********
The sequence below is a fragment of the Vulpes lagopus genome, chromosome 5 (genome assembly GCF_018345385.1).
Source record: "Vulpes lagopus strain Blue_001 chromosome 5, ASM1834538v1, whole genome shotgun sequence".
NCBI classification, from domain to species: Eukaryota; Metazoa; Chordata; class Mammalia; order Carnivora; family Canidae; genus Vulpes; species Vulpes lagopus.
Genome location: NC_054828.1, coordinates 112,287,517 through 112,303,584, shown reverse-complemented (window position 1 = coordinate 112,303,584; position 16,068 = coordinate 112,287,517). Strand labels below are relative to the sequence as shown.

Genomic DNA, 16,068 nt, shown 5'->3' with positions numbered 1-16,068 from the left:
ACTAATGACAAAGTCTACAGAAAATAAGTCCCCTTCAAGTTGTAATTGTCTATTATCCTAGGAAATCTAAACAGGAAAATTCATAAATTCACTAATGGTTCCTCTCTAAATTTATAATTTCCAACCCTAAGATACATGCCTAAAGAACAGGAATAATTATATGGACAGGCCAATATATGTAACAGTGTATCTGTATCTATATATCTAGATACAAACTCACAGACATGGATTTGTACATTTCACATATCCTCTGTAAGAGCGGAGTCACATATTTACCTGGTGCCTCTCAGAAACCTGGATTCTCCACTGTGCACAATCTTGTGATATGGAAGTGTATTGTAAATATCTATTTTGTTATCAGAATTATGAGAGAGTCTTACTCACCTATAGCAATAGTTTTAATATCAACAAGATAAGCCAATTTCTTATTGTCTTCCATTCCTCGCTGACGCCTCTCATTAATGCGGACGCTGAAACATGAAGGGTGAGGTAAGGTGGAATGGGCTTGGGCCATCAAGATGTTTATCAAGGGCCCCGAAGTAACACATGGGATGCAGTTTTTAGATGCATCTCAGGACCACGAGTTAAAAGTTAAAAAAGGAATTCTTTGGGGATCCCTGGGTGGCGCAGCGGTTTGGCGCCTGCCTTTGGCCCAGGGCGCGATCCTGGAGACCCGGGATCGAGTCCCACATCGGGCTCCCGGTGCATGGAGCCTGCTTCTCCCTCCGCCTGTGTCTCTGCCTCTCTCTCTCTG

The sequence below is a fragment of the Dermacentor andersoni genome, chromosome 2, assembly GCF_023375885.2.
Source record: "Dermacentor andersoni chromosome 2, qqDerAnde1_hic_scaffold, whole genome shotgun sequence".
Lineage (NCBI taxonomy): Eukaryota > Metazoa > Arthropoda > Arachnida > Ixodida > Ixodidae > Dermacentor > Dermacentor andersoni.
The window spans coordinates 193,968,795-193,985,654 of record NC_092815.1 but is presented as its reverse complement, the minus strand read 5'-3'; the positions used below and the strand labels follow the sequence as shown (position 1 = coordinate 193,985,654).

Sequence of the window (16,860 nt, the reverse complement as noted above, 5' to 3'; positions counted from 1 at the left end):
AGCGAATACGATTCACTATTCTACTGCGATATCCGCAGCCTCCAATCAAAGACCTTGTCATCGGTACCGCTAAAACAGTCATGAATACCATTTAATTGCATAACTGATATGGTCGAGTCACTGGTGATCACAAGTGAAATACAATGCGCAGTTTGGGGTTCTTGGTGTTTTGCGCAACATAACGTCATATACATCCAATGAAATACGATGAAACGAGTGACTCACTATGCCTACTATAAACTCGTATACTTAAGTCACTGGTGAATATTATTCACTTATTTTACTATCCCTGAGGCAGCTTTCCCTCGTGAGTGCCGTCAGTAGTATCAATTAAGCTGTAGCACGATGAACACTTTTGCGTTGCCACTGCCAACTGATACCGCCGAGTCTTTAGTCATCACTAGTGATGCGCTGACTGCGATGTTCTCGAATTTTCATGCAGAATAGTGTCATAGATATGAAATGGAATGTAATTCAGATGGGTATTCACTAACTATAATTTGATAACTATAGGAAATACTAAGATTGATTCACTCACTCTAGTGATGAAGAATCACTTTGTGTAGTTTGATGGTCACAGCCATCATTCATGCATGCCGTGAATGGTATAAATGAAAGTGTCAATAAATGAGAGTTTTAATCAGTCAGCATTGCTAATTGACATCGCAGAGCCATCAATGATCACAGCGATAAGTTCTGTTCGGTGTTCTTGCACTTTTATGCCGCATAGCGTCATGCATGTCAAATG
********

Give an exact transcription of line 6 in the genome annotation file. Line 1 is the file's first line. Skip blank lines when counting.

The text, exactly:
ACTAATGACAAAGTCTACAGAAAATAAGTCCCCTTCAAGTTGTAATTGTCTATTATCCTAGGAAATCTAAACAGGAAAATTCATAAATTCACTAATGGTTCCTCTCTAAATTTATAATTTCCAACCCTAAGATACATGCCTAAAGAACAGGAATAATTATATGGACAGGCCAATATATGTAACAGTGTATCTGTATCTATATATCTAGATACAAACTCACAGACATGGATTTGTACATTTCACATATCCTCTGTAAGAGCGGAGTCACATATTTACCTGGTGCCTCTCAGAAACCTGGATTCTCCACTGTGCACAATCTTGTGATATGGAAGTGTATTGTAAATATCTATTTTGTTATCAGAATTATGAGAGAGTCTTACTCACCTATAGCAATAGTTTTAATATCAACAAGATAAGCCAATTTCTTATTGTCTTCCATTCCTCGCTGACGCCTCTCATTAATGCGGACGCTGAAACATGAAGGGTGAGGTAAGGTGGAATGGGCTTGGGCCATCAAGATGTTTATCAAGGGCCCCGAAGTAACACATGGGATGCAGTTTTTAGATGCATCTCAGGACCACGAGTTAAAAGTTAAAAAAGGAATTCTTTGGGGATCCCTGGGTGGCGCAGCGGTTTGGCGCCTGCCTTTGGCCCAGGGCGCGATCCTGGAGACCCGGGATCGAGTCCCACATCGGGCTCCCGGTGCATGGAGCCTGCTTCTCCCTCCGCCTGTGTCTCTGCCTCTCTCTCTCTG